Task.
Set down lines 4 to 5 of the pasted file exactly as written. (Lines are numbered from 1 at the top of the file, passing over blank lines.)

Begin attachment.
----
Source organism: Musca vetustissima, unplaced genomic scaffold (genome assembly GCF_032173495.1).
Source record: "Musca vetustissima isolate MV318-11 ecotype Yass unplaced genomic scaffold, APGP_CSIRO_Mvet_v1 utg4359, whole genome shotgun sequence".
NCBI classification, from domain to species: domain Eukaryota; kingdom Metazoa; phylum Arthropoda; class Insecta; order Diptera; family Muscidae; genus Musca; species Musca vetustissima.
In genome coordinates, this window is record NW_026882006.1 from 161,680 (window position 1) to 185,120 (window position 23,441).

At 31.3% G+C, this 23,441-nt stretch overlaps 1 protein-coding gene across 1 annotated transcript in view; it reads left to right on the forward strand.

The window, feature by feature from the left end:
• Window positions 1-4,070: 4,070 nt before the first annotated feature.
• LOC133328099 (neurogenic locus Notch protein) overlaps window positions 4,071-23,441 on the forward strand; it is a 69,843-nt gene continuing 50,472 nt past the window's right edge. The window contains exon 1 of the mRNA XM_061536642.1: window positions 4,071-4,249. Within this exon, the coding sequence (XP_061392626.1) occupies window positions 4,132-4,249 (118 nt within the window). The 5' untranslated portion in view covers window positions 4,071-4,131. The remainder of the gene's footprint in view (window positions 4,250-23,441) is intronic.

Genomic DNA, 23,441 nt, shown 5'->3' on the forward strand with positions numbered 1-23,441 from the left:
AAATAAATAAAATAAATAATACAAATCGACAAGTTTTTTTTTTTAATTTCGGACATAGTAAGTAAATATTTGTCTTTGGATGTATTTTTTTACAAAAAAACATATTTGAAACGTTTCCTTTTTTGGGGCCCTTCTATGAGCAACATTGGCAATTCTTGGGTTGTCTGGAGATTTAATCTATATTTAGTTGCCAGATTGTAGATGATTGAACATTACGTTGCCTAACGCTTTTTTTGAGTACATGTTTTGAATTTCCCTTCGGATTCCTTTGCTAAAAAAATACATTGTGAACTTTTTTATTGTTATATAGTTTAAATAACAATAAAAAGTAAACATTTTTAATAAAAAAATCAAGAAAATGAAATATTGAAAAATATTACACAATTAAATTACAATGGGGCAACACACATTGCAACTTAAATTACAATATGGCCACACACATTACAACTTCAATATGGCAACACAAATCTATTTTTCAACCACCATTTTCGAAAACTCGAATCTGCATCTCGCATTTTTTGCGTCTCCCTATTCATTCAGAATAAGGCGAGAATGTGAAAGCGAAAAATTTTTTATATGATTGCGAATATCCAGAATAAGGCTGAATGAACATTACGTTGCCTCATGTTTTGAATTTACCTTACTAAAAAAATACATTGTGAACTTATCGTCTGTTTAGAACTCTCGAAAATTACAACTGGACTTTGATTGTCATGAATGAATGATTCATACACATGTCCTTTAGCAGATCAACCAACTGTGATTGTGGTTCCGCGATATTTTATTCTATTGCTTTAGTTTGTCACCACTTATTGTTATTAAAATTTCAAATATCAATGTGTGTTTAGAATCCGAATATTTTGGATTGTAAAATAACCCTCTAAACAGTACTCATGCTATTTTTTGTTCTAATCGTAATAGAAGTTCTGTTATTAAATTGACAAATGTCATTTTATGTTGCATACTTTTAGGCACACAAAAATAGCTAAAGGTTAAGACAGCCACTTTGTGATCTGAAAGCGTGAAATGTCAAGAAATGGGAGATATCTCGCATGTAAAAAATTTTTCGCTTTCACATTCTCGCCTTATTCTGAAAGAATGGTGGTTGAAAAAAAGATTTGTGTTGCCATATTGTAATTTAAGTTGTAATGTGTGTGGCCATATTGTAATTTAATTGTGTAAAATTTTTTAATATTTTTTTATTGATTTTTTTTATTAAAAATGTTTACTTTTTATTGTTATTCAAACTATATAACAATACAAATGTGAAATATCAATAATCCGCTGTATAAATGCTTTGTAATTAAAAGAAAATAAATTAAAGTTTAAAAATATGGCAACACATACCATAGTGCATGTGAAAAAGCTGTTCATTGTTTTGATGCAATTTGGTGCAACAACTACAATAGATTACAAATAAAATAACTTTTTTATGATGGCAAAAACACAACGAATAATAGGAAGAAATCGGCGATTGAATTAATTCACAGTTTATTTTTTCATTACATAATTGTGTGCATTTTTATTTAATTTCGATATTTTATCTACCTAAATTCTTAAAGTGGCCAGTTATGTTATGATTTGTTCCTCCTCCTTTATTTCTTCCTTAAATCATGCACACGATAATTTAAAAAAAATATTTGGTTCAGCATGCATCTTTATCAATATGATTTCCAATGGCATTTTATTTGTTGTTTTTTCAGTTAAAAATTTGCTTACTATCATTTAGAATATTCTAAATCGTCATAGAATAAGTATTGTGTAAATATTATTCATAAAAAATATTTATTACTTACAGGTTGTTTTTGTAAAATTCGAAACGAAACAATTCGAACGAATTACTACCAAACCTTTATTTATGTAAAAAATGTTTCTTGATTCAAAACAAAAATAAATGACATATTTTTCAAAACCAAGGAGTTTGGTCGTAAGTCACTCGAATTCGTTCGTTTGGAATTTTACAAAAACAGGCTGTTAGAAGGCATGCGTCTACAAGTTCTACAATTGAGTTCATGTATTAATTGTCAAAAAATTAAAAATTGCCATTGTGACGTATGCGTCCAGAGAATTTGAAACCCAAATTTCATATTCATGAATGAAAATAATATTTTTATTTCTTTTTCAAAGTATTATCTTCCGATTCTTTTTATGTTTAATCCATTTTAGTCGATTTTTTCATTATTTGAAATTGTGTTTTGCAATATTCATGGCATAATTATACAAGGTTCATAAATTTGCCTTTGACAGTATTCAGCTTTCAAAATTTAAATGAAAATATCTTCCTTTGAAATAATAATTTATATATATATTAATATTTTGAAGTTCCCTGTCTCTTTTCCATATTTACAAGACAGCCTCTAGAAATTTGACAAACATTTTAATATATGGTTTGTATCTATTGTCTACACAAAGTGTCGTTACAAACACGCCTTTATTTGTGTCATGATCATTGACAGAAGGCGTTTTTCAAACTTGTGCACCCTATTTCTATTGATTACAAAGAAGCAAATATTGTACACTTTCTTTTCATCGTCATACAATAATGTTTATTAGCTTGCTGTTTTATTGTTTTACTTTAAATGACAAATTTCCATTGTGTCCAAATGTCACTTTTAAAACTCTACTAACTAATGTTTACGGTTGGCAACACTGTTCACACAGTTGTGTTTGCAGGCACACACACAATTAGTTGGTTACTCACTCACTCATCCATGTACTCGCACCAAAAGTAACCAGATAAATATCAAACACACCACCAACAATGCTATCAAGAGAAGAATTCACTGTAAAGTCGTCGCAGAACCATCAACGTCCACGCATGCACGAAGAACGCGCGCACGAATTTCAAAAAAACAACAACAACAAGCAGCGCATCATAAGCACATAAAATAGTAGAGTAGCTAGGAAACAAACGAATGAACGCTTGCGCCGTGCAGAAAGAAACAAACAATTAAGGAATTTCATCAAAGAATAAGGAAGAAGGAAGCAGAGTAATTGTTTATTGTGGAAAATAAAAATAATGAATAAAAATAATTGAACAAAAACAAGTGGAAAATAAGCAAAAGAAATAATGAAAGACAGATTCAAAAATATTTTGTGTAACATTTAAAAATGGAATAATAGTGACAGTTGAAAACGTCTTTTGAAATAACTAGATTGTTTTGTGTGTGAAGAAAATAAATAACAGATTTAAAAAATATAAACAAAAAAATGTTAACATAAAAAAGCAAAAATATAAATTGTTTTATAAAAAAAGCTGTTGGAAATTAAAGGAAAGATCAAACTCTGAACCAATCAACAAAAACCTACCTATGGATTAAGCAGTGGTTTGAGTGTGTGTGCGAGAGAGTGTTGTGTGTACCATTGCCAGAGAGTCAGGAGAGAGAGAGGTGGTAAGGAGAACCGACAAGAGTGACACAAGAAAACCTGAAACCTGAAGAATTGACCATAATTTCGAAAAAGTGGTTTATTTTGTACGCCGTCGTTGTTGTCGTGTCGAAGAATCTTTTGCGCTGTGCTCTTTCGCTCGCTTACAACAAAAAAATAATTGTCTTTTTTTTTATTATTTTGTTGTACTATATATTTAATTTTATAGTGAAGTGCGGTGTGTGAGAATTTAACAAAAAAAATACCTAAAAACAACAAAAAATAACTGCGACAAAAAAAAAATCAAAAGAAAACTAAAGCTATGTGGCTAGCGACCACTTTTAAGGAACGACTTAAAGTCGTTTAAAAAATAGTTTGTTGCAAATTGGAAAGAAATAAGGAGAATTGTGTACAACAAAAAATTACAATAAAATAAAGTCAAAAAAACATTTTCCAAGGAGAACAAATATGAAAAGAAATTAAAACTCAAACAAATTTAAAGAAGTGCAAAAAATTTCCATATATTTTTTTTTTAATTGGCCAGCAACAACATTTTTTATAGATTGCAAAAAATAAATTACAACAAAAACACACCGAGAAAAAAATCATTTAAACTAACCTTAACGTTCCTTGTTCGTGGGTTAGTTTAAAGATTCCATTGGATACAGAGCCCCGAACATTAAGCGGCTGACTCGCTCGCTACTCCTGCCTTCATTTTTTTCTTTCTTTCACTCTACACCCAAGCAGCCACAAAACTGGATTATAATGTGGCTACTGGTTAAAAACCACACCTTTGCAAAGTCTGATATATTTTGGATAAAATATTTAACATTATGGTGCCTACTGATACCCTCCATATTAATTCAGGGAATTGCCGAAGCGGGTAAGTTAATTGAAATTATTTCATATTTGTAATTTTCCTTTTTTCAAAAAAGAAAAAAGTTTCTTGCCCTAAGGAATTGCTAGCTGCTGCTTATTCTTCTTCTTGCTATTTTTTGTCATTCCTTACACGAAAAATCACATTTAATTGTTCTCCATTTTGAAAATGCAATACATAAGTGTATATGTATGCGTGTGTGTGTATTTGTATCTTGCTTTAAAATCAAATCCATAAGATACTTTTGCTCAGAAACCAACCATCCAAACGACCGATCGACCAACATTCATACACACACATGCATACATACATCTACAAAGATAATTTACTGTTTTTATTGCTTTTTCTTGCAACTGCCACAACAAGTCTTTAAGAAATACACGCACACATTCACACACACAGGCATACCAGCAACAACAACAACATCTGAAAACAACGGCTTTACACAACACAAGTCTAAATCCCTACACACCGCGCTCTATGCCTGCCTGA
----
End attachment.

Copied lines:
In genome coordinates, this window is record NW_026882006.1 from 161,680 (window position 1) to 185,120 (window position 23,441).

At 31.3% G+C, this 23,441-nt stretch overlaps 1 protein-coding gene across 1 annotated transcript in view; it reads left to right on the forward strand.